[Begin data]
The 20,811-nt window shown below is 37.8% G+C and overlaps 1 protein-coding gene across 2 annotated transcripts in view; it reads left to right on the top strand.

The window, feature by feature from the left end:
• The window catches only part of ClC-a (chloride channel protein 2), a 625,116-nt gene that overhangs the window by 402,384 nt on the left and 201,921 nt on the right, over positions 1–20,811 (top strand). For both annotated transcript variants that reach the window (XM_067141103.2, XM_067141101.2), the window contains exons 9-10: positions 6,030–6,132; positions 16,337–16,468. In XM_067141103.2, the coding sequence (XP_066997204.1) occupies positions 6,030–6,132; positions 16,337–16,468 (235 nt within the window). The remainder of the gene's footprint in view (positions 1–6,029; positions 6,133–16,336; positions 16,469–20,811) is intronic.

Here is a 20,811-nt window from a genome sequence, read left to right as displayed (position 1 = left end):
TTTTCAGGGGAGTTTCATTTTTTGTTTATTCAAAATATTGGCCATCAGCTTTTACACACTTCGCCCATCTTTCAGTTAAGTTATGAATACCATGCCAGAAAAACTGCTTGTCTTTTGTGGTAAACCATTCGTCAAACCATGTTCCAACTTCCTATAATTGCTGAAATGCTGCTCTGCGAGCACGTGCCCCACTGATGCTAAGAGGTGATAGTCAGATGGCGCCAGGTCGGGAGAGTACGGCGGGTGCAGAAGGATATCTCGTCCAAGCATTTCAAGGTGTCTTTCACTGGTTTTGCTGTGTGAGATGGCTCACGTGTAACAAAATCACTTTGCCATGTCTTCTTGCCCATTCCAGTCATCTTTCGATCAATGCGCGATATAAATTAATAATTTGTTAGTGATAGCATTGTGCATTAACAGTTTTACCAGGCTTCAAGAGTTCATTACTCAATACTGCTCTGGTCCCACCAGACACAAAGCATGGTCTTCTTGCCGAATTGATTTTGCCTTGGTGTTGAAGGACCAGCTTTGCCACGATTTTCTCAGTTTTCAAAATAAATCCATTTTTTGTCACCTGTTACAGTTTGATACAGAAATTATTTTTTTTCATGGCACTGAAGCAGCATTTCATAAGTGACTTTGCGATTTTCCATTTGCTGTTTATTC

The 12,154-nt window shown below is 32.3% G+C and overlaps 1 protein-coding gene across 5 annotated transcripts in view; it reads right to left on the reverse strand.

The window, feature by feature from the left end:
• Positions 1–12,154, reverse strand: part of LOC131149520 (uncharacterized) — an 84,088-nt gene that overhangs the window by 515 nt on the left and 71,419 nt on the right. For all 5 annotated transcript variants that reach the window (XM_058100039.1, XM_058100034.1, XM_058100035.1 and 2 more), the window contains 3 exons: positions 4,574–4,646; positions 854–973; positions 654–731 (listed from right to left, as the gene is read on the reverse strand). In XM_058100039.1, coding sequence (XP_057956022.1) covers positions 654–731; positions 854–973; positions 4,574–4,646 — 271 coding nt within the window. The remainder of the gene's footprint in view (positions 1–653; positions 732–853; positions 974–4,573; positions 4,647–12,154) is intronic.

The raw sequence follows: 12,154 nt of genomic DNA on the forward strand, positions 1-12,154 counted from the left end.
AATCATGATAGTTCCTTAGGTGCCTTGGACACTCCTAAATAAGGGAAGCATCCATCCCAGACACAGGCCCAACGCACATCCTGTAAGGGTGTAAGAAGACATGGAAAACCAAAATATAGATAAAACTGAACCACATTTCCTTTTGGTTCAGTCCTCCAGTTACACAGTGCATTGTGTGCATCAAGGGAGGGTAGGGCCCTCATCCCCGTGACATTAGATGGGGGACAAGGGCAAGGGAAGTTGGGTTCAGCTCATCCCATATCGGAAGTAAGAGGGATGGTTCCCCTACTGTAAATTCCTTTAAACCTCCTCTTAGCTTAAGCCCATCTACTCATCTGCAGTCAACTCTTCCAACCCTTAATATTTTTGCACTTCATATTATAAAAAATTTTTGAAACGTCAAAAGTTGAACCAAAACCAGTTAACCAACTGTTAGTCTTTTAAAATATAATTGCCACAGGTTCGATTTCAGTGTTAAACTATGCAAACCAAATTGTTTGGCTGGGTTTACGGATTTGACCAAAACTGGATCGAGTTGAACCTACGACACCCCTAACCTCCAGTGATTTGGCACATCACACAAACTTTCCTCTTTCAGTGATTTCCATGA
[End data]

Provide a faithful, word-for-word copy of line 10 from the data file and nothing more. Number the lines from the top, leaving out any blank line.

AATCATGATAGTTCCTTAGGTGCCTTGGACACTCCTAAATAAGGGAAGCATCCATCCCAGACACAGGCCCAACGCACATCCTGTAAGGGTGTAAGAAGACATGGAAAACCAAAATATAGATAAAACTGAACCACATTTCCTTTTGGTTCAGTCCTCCAGTTACACAGTGCATTGTGTGCATCAAGGGAGGGTAGGGCCCTCATCCCCGTGACATTAGATGGGGGACAAGGGCAAGGGAAGTTGGGTTCAGCTCATCCCATATCGGAAGTAAGAGGGATGGTTCCCCTACTGTAAATTCCTTTAAACCTCCTCTTAGCTTAAGCCCATCTACTCATCTGCAGTCAACTCTTCCAACCCTTAATATTTTTGCACTTCATATTATAAAAAATTTTTGAAACGTCAAAAGTTGAACCAAAACCAGTTAACCAACTGTTAGTCTTTTAAAATATAATTGCCACAGGTTCGATTTCAGTGTTAAACTATGCAAACCAAATTGTTTGGCTGGGTTTACGGATTTGACCAAAACTGGATCGAGTTGAACCTACGACACCCCTAACCTCCAGTGATTTGGCACATCACACAAACTTTCCTCTTTCAGTGATTTCCATGA